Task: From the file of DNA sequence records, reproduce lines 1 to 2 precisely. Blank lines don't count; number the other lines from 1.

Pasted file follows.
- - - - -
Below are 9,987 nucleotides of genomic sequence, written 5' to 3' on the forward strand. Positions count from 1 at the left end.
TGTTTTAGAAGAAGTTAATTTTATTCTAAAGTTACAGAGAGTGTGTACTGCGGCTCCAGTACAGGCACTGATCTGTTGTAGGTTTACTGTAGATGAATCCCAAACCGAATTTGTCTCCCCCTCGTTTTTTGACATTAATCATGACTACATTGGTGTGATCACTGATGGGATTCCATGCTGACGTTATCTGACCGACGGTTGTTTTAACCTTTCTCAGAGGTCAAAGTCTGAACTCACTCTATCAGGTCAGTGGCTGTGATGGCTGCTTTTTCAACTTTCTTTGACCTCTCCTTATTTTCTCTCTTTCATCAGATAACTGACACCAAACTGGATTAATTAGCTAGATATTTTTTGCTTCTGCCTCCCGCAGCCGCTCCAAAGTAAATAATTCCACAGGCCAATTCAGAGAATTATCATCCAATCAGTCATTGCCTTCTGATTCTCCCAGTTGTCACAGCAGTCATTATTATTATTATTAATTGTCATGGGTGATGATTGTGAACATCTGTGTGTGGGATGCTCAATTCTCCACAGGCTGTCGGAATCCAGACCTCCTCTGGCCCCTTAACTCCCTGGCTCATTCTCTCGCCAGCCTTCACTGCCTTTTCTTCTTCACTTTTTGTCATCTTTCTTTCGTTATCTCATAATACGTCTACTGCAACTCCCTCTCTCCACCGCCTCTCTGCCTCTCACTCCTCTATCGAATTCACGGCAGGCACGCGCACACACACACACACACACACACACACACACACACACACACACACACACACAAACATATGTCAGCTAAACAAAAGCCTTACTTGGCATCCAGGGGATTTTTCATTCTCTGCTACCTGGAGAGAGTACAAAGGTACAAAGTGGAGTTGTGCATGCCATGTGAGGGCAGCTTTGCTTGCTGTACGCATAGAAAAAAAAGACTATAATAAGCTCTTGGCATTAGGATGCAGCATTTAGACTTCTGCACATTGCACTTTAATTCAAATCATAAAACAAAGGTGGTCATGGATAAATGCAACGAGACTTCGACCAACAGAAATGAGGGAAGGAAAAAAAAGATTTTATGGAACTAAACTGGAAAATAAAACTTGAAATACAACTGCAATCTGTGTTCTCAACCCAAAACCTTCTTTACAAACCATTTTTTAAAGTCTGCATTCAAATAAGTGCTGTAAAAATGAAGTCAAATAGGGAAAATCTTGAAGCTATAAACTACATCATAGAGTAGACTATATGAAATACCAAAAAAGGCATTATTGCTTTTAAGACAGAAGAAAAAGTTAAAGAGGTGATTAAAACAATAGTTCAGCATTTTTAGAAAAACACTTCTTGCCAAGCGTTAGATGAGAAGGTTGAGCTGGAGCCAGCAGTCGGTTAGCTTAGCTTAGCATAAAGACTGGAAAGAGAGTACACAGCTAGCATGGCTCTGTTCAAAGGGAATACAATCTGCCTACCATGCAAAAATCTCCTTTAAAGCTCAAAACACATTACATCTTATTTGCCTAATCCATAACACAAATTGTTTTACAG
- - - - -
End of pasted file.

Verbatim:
Below are 9,987 nucleotides of genomic sequence, written 5' to 3' on the forward strand. Positions count from 1 at the left end.
TGTTTTAGAAGAAGTTAATTTTATTCTAAAGTTACAGAGAGTGTGTACTGCGGCTCCAGTACAGGCACTGATCTGTTGTAGGTTTACTGTAGATGAATCCCAAACCGAATTTGTCTCCCCCTCGTTTTTTGACATTAATCATGACTACATTGGTGTGATCACTGATGGGATTCCATGCTGACGTTATCTGACCGACGGTTGTTTTAACCTTTCTCAGAGGTCAAAGTCTGAACTCACTCTATCAGGTCAGTGGCTGTGATGGCTGCTTTTTCAACTTTCTTTGACCTCTCCTTATTTTCTCTCTTTCATCAGATAACTGACACCAAACTGGATTAATTAGCTAGATATTTTTTGCTTCTGCCTCCCGCAGCCGCTCCAAAGTAAATAATTCCACAGGCCAATTCAGAGAATTATCATCCAATCAGTCATTGCCTTCTGATTCTCCCAGTTGTCACAGCAGTCATTATTATTATTATTAATTGTCATGGGTGATGATTGTGAACATCTGTGTGTGGGATGCTCAATTCTCCACAGGCTGTCGGAATCCAGACCTCCTCTGGCCCCTTAACTCCCTGGCTCATTCTCTCGCCAGCCTTCACTGCCTTTTCTTCTTCACTTTTTGTCATCTTTCTTTCGTTATCTCATAATACGTCTACTGCAACTCCCTCTCTCCACCGCCTCTCTGCCTCTCACTCCTCTATCGAATTCACGGCAGGCACGCGCACACACACACACACACACACACACACACACACACACACACACACACACACAAACATATGTCAGCTAAACAAAAGCCTTACTTGGCATCCAGGGGATTTTTCATTCTCTGCTACCTGGAGAGAGTACAAAGGTACAAAGTGGAGTTGTGCATGCCATGTGAGGGCAGCTTTGCTTGCTGTACGCATAGAAAAAAAAGACTATAATAAGCTCTTGGCATTAGGATGCAGCATTTAGACTTCTGCACATTGCACTTTAATTCAAATCATAAAACAAAGGTGGTCATGGATAAATGCAACGAGACTTCGACCAACAGAAATGAGGGAAGGAAAAAAAAGATTTTATGGAACTAAACTGGAAAATAAAACTTGAAATACAACTGCAATCTGTGTTCTCAACCCAAAACCTTCTTTACAAACCATTTTTTAAAGTCTGCATTCAAATAAGTGCTGTAAAAATGAAGTCAAATAGGGAAAATCTTGAAGCTATAAACTACATCATAGAGTAGACTATATGAAATACCAAAAAAGGCATTATTGCTTTTAAGACAGAAGAAAAAGTTAAAGAGGTGATTAAAACAATAGTTCAGCATTTTTAGAAAAACACTTCTTGCCAAGCGTTAGATGAGAAGGTTGAGCTGGAGCCAGCAGTCGGTTAGCTTAGCTTAGCATAAAGACTGGAAAGAGAGTACACAGCTAGCATGGCTCTGTTCAAAGGGAATACAATCTGCCTACCATGCAAAAATCTCCTTTAAAGCTCAAAACACATTACATCTTATTTGCCTAATCCATAACACAAATTGTTTTACAG